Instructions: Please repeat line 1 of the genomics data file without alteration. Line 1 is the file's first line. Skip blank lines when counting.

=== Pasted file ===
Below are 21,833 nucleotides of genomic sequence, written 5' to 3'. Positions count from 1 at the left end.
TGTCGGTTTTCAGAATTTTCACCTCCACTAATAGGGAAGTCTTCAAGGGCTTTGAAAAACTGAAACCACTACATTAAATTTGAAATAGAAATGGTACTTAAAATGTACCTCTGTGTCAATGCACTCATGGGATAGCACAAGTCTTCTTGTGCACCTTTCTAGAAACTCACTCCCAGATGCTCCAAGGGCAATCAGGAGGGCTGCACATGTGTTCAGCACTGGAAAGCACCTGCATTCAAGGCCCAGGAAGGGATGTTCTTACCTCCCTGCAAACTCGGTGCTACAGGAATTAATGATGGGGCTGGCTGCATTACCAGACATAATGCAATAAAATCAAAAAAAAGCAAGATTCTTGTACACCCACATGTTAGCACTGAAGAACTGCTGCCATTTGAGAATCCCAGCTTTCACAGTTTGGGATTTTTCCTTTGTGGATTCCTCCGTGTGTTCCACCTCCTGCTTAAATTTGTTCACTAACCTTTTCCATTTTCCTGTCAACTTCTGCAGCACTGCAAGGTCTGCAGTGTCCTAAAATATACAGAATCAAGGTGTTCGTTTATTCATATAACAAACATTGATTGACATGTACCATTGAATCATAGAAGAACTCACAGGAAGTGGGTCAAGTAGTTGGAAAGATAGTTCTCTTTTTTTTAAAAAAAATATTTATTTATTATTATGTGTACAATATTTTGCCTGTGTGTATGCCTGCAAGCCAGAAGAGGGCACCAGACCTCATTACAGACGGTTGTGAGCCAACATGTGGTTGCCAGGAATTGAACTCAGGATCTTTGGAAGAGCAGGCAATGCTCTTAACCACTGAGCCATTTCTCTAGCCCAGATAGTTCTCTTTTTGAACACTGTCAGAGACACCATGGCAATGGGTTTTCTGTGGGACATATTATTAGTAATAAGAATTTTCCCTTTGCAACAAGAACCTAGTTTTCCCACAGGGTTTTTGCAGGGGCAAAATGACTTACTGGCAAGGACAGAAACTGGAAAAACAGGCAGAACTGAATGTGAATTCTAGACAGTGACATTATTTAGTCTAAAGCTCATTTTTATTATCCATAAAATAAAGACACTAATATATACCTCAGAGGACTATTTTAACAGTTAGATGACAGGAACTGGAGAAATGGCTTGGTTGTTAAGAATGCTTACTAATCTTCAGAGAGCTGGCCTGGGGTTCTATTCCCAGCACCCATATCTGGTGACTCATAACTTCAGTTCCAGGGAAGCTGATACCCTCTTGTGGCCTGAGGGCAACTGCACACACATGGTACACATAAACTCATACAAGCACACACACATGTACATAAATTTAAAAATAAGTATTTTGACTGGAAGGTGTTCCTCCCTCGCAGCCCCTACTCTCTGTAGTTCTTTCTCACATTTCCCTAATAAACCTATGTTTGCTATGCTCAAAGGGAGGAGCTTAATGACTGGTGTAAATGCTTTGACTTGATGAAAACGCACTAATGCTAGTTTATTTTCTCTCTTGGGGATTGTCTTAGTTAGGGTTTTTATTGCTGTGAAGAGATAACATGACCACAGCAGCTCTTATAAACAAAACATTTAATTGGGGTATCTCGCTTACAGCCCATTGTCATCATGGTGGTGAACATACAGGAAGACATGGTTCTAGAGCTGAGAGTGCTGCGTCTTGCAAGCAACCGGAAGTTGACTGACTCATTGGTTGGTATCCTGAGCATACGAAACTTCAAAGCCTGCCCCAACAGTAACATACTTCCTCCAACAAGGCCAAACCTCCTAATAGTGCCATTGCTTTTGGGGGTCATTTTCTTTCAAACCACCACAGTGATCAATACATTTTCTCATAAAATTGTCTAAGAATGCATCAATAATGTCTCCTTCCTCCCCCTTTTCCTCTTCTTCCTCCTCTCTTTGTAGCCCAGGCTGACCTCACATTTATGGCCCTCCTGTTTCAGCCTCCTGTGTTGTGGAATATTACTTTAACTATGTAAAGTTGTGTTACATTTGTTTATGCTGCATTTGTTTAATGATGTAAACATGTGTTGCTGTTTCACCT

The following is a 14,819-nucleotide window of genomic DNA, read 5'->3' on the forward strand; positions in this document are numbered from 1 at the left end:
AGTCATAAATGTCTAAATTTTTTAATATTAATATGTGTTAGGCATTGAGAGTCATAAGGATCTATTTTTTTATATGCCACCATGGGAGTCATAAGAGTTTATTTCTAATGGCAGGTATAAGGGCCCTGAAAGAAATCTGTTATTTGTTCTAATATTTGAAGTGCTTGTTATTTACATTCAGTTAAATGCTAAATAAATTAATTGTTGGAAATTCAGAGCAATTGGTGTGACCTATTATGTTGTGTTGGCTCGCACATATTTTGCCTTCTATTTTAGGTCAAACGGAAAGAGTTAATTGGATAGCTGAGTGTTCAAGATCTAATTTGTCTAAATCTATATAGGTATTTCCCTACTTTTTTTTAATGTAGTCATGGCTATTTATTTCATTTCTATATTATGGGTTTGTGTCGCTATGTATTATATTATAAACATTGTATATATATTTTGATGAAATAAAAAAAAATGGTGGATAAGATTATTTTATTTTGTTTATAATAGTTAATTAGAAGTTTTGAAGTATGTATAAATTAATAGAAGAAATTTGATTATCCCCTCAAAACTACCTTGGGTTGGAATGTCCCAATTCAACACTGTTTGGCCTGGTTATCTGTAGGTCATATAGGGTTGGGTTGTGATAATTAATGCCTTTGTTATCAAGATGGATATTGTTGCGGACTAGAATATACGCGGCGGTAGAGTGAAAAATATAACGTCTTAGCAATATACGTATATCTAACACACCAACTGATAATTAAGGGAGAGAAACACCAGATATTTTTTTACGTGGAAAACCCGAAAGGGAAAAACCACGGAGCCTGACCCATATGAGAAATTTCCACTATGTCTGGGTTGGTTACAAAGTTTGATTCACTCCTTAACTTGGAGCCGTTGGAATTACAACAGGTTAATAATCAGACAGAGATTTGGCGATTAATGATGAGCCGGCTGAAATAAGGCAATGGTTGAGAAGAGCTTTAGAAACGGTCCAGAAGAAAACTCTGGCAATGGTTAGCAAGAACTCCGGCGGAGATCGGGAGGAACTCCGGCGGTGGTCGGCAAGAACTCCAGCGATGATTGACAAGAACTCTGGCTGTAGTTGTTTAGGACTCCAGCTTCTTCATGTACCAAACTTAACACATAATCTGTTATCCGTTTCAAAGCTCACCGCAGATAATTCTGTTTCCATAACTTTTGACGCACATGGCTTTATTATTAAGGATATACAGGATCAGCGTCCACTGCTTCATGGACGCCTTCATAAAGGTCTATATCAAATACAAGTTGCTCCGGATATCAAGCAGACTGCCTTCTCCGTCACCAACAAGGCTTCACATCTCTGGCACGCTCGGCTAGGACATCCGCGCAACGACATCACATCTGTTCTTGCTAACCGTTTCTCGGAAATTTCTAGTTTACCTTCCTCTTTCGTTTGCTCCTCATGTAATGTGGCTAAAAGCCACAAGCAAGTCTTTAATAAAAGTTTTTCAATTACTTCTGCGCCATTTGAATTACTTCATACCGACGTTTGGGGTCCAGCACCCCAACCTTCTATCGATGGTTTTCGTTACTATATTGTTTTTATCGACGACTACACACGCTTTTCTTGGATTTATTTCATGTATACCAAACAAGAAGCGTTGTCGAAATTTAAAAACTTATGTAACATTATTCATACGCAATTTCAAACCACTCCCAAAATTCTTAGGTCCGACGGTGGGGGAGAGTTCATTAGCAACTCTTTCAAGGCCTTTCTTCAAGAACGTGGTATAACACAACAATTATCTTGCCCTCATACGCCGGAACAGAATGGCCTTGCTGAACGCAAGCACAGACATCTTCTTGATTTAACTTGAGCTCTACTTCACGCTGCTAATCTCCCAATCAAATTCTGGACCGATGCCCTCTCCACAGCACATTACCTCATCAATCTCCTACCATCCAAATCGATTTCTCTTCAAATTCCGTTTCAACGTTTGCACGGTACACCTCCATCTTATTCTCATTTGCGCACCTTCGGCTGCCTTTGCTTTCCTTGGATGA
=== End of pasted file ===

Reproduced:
Below are 21,833 nucleotides of genomic sequence, written 5' to 3'. Positions count from 1 at the left end.